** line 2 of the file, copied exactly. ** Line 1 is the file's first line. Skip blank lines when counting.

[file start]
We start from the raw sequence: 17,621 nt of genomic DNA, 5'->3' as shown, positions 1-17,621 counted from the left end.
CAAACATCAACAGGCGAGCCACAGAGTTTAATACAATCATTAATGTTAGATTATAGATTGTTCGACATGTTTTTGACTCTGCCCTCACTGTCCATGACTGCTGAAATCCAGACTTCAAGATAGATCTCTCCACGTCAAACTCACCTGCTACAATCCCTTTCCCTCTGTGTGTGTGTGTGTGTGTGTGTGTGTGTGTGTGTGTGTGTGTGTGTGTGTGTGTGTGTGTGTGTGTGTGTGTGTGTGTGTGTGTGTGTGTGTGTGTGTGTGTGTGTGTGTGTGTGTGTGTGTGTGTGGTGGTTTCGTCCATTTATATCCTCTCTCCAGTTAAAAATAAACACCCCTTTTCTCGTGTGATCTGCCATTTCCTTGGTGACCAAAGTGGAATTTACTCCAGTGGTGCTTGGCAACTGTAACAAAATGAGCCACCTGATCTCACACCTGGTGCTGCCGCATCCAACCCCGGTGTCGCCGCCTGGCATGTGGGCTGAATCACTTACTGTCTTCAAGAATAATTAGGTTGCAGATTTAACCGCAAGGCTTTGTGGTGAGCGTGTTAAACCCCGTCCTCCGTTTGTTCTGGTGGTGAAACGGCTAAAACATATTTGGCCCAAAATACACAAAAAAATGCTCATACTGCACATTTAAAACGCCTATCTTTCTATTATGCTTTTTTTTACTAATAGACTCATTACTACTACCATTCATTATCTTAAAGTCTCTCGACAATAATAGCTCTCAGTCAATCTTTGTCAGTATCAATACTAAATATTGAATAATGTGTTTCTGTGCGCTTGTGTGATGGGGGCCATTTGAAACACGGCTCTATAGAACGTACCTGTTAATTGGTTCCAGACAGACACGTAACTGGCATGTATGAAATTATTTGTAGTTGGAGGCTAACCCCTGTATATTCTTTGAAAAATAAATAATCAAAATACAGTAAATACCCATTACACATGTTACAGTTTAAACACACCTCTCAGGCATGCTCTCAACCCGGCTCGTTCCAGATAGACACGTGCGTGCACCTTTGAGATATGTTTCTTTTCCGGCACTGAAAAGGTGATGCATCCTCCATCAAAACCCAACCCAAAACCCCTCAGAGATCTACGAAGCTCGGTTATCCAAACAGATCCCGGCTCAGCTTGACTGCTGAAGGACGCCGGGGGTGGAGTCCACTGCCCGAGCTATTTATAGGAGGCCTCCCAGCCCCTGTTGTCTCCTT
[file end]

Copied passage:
CAAACATCAACAGGCGAGCCACAGAGTTTAATACAATCATTAATGTTAGATTATAGATTGTTCGACATGTTTTTGACTCTGCCCTCACTGTCCATGACTGCTGAAATCCAGACTTCAAGATAGATCTCTCCACGTCAAACTCACCTGCTACAATCCCTTTCCCTCTGTGTGTGTGTGTGTGTGTGTGTGTGTGTGTGTGTGTGTGTGTGTGTGTGTGTGTGTGTGTGTGTGTGTGTGTGTGTGTGTGTGTGTGTGTGTGTGTGTGTGTGTGTGTGTGTGTGTGTGTGTGTGTGGTGGTTTCGTCCATTTATATCCTCTCTCCAGTTAAAAATAAACACCCCTTTTCTCGTGTGATCTGCCATTTCCTTGGTGACCAAAGTGGAATTTACTCCAGTGGTGCTTGGCAACTGTAACAAAATGAGCCACCTGATCTCACACCTGGTGCTGCCGCATCCAACCCCGGTGTCGCCGCCTGGCATGTGGGCTGAATCACTTACTGTCTTCAAGAATAATTAGGTTGCAGATTTAACCGCAAGGCTTTGTGGTGAGCGTGTTAAACCCCGTCCTCCGTTTGTTCTGGTGGTGAAACGGCTAAAACATATTTGGCCCAAAATACACAAAAAAATGCTCATACTGCACATTTAAAACGCCTATCTTTCTATTATGCTTTTTTTTACTAATAGACTCATTACTACTACCATTCATTATCTTAAAGTCTCTCGACAATAATAGCTCTCAGTCAATCTTTGTCAGTATCAATACTAAATATTGAATAATGTGTTTCTGTGCGCTTGTGTGATGGGGGCCATTTGAAACACGGCTCTATAGAACGTACCTGTTAATTGGTTCCAGACAGACACGTAACTGGCATGTATGAAATTATTTGTAGTTGGAGGCTAACCCCTGTATATTCTTTGAAAAATAAATAATCAAAATACAGTAAATACCCATTACACATGTTACAGTTTAAACACACCTCTCAGGCATGCTCTCAACCCGGCTCGTTCCAGATAGACACGTGCGTGCACCTTTGAGATATGTTTCTTTTCCGGCACTGAAAAGGTGATGCATCCTCCATCAAAACCCAACCCAAAACCCCTCAGAGATCTACGAAGCTCGGTTATCCAAACAGATCCCGGCTCAGCTTGACTGCTGAAGGACGCCGGGGGTGGAGTCCACTGCCCGAGCTATTTATAGGAGGCCTCCCAGCCCCTGTTGTCTCCTT